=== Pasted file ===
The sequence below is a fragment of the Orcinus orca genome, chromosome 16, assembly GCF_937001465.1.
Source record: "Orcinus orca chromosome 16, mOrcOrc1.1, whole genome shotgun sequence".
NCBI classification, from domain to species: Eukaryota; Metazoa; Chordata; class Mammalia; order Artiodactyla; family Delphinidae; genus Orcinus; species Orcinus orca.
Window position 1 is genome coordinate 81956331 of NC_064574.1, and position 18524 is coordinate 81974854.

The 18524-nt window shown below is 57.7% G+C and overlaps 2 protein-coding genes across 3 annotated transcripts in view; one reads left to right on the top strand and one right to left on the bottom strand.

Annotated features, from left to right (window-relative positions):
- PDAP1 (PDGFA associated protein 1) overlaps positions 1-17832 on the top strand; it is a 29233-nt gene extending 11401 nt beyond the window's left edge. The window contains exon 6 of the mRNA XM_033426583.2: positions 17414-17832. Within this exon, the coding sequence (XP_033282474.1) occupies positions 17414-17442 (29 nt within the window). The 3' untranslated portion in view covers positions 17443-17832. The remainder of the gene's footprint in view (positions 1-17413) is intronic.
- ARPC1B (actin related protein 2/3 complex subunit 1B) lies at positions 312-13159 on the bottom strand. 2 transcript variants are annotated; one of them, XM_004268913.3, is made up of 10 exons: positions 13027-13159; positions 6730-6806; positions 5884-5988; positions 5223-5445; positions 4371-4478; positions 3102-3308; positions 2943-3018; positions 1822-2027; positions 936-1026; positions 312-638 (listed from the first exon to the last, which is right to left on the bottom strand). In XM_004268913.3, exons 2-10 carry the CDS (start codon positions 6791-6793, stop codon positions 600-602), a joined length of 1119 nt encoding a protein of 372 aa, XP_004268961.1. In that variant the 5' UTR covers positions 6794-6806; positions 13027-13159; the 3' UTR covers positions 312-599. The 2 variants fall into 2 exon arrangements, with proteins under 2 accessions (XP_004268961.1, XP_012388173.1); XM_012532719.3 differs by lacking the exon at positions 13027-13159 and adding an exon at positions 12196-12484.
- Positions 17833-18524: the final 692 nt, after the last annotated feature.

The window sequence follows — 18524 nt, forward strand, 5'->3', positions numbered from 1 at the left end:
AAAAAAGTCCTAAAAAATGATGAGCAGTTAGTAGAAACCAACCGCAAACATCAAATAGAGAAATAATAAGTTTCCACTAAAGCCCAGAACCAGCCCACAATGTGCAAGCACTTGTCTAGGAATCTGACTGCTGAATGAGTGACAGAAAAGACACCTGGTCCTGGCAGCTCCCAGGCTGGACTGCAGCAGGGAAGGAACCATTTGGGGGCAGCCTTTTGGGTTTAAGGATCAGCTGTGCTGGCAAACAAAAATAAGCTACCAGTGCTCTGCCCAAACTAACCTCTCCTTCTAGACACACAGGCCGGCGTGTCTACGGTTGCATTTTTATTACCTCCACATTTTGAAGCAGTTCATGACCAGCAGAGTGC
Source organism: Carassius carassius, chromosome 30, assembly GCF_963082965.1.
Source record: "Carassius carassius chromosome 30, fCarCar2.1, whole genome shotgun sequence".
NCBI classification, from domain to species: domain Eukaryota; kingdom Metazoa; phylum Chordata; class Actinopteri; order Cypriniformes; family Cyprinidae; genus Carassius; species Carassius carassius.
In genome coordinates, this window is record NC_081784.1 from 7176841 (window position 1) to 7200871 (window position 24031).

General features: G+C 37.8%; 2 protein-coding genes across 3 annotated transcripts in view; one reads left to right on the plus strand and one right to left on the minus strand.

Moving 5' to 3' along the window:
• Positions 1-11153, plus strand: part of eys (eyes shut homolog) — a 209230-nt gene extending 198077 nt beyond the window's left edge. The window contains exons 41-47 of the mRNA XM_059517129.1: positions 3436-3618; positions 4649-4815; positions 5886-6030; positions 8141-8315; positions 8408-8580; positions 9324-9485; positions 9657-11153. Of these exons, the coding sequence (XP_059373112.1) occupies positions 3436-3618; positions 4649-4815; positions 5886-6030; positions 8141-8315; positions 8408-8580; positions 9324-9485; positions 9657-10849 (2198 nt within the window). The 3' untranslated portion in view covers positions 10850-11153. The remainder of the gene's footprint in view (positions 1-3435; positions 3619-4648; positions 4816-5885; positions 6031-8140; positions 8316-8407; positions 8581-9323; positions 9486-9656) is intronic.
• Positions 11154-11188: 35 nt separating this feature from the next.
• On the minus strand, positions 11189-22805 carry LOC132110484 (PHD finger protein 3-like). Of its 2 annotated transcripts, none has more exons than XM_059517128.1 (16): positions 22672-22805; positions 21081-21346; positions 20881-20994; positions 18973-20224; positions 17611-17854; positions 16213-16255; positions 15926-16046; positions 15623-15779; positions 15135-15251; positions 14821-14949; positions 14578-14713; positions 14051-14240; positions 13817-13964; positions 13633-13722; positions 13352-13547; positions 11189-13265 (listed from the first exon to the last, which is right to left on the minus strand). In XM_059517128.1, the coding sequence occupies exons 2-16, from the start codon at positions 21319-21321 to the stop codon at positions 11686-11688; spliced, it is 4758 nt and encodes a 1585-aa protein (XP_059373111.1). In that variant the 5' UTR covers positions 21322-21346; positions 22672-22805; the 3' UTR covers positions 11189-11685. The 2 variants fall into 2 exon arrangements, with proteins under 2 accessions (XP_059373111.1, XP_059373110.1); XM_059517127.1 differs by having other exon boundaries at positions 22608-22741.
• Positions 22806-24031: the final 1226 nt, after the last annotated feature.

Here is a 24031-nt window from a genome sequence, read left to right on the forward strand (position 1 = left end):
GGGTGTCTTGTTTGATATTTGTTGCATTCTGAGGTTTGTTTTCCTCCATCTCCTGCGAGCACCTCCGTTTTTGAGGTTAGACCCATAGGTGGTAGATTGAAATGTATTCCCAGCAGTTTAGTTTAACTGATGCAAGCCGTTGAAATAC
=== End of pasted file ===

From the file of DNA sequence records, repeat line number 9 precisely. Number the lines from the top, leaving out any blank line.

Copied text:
- Positions 17833-18524: the final 692 nt, after the last annotated feature.